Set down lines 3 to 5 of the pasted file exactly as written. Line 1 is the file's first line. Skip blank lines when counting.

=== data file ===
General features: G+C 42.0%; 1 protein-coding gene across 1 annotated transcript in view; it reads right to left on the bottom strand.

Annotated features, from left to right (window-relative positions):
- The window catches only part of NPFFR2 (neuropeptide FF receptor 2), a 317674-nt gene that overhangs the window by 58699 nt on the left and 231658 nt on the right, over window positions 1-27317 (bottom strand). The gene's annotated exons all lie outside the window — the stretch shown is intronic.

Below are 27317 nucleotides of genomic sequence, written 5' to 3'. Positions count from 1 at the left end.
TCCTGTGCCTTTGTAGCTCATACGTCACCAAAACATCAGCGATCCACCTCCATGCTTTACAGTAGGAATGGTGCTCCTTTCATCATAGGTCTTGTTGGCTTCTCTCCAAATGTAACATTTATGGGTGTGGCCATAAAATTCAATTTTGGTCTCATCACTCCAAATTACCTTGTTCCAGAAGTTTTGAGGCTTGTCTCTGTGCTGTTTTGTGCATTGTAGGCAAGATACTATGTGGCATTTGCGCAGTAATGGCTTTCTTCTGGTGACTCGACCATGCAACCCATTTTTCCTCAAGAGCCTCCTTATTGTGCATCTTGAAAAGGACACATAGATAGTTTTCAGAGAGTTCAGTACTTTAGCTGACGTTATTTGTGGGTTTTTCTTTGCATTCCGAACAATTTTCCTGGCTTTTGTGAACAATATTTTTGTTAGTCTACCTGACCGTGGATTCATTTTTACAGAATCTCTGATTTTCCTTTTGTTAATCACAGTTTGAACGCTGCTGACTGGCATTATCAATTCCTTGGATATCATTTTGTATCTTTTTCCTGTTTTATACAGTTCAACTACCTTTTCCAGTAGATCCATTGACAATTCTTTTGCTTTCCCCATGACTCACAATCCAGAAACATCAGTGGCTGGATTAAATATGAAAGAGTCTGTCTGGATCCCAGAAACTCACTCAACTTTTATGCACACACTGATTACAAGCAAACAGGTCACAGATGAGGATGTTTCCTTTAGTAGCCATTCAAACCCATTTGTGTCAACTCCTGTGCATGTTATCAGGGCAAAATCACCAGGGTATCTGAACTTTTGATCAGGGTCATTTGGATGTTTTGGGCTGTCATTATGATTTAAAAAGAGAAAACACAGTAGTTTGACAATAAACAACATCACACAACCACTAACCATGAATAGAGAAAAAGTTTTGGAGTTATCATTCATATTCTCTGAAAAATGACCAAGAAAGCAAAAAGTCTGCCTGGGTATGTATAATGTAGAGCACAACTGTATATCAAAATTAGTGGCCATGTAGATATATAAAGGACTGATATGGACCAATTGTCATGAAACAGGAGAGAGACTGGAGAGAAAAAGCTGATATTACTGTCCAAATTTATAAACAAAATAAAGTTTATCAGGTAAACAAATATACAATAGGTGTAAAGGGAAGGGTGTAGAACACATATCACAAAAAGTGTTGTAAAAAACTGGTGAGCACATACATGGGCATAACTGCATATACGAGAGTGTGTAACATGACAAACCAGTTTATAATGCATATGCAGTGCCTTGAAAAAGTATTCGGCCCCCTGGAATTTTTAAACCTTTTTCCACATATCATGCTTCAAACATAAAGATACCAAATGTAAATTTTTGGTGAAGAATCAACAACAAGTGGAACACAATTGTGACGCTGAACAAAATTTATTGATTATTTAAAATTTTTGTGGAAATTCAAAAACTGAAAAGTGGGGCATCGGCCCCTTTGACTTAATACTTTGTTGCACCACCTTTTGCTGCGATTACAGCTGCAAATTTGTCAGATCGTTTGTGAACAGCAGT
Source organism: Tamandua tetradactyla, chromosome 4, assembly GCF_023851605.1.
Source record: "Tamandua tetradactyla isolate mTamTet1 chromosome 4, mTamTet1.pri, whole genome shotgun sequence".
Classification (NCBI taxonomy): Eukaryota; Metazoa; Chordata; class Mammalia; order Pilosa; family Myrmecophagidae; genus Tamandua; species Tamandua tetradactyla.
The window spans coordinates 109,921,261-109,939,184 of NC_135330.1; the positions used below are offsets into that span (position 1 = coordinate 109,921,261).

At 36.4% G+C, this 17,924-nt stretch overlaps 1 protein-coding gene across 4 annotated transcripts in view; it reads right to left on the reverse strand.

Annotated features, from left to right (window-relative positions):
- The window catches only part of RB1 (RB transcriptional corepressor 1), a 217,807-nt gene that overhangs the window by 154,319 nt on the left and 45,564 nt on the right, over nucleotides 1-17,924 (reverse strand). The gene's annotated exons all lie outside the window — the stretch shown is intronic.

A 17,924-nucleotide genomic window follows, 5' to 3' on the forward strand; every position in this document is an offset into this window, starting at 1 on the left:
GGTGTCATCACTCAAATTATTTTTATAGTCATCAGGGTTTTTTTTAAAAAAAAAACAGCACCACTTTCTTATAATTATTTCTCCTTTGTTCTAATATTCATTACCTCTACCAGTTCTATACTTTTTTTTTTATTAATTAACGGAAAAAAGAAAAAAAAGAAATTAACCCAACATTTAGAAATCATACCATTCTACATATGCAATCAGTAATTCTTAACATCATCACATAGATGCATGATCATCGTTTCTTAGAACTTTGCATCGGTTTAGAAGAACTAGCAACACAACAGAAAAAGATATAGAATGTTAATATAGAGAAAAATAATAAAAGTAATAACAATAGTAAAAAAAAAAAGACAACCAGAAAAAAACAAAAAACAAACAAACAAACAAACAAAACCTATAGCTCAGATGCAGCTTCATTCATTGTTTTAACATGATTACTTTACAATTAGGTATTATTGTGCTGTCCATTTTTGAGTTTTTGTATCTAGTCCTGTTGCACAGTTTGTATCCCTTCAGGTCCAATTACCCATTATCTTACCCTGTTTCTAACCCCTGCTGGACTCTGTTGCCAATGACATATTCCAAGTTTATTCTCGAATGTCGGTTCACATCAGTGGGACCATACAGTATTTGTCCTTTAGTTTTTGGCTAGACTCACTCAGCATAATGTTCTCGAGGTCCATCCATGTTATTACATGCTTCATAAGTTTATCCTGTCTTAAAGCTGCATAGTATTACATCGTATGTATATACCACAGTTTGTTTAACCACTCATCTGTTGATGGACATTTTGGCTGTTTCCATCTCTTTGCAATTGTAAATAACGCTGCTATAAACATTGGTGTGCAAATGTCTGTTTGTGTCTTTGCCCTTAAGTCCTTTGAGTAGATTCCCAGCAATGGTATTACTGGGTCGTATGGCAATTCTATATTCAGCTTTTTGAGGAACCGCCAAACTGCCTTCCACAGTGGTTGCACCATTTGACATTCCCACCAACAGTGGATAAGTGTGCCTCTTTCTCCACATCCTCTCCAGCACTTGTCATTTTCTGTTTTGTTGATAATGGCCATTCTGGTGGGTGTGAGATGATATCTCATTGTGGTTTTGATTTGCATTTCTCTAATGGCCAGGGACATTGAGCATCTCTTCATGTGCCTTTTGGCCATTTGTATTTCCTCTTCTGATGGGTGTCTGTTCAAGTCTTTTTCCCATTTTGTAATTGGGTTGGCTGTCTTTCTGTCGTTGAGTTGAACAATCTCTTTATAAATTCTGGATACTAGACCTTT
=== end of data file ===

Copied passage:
- The window catches only part of NPFFR2 (neuropeptide FF receptor 2), a 317674-nt gene that overhangs the window by 58699 nt on the left and 231658 nt on the right, over window positions 1-27317 (bottom strand). The gene's annotated exons all lie outside the window — the stretch shown is intronic.

Below are 27317 nucleotides of genomic sequence, written 5' to 3'. Positions count from 1 at the left end.
TCCTGTGCCTTTGTAGCTCATACGTCACCAAAACATCAGCGATCCACCTCCATGCTTTACAGTAGGAATGGTGCTCCTTTCATCATAGGTCTTGTTGGCTTCTCTCCAAATGTAACATTTATGGGTGTGGCCATAAAATTCAATTTTGGTCTCATCACTCCAAATTACCTTGTTCCAGAAGTTTTGAGGCTTGTCTCTGTGCTGTTTTGTGCATTGTAGGCAAGATACTATGTGGCATTTGCGCAGTAATGGCTTTCTTCTGGTGACTCGACCATGCAACCCATTTTTCCTCAAGAGCCTCCTTATTGTGCATCTTGAAAAGGACACATAGATAGTTTTCAGAGAGTTCAGTACTTTAGCTGACGTTATTTGTGGGTTTTTCTTTGCATTCCGAACAATTTTCCTGGCTTTTGTGAACAATATTTTTGTTAGTCTACCTGACCGTGGATTCATTTTTACAGAATCTCTGATTTTCCTTTTGTTAATCACAGTTTGAACGCTGCTGACTGGCATTATCAATTCCTTGGATATCATTTTGTATCTTTTTCCTGTTTTATACAGTTCAACTACCTTTTCCAGTAGATCCATTGACAATTCTTTTGCTTTCCCCATGACTCACAATCCAGAAACATCAGTGGCTGGATTAAATATGAAAGAGTCTGTCTGGATCCCAGAAACTCACTCAACTTTTATGCACACACTGATTACAAGCAAACAGGTCACAGATGAGGATGTTTCCTTTAGTAGCCATTCAAACCCATTTGTGTCAACTCCTGTGCATGTTATCAGGGCAAAATCACCAGGGTATCTGAACTTTTGATCAGGGTCATTTGGATGTTTTGGGCTGTCATTATGATTTAAAAAGAGAAAACACAGTAGTTTGACAATAAACAACATCACACAACCACTAACCATGAATAGAGAAAAAGTTTTGGAGTTATCATTCATATTCTCTGAAAAATGACCAAGAAAGCAAAAAGTCTGCCTGGGTATGTATAATGTAGAGCACAACTGTATATCAAAATTAGTGGCCATGTAGATATATAAAGGACTGATATGGACCAATTGTCATGAAACAGGAGAGAGACTGGAGAGAAAAAGCTGATATTACTGTCCAAATTTATAAACAAAATAAAGTTTATCAGGTAAACAAATATACAATAGGTGTAAAGGGAAGGGTGTAGAACACATATCACAAAAAGTGTTGTAAAAAACTGGTGAGCACATACATGGGCATAACTGCATATACGAGAGTGTGTAACATGACAAACCAGTTTATAATGCATATGCAGTGCCTTGAAAAAGTATTCGGCCCCCTGGAATTTTTAAACCTTTTTCCACATATCATGCTTCAAACATAAAGATACCAAATGTAAATTTTTGGTGAAGAATCAACAACAAGTGGAACACAATTGTGACGCTGAACAAAATTTATTGATTATTTAAAATTTTTGTGGAAATTCAAAAACTGAAAAGTGGGGCATCGGCCCCTTTGACTTAATACTTTGTTGCACCACCTTTTGCTGCGATTACAGCTGCAAATTTGTCAGATCGTTTGTGAACAGCAGT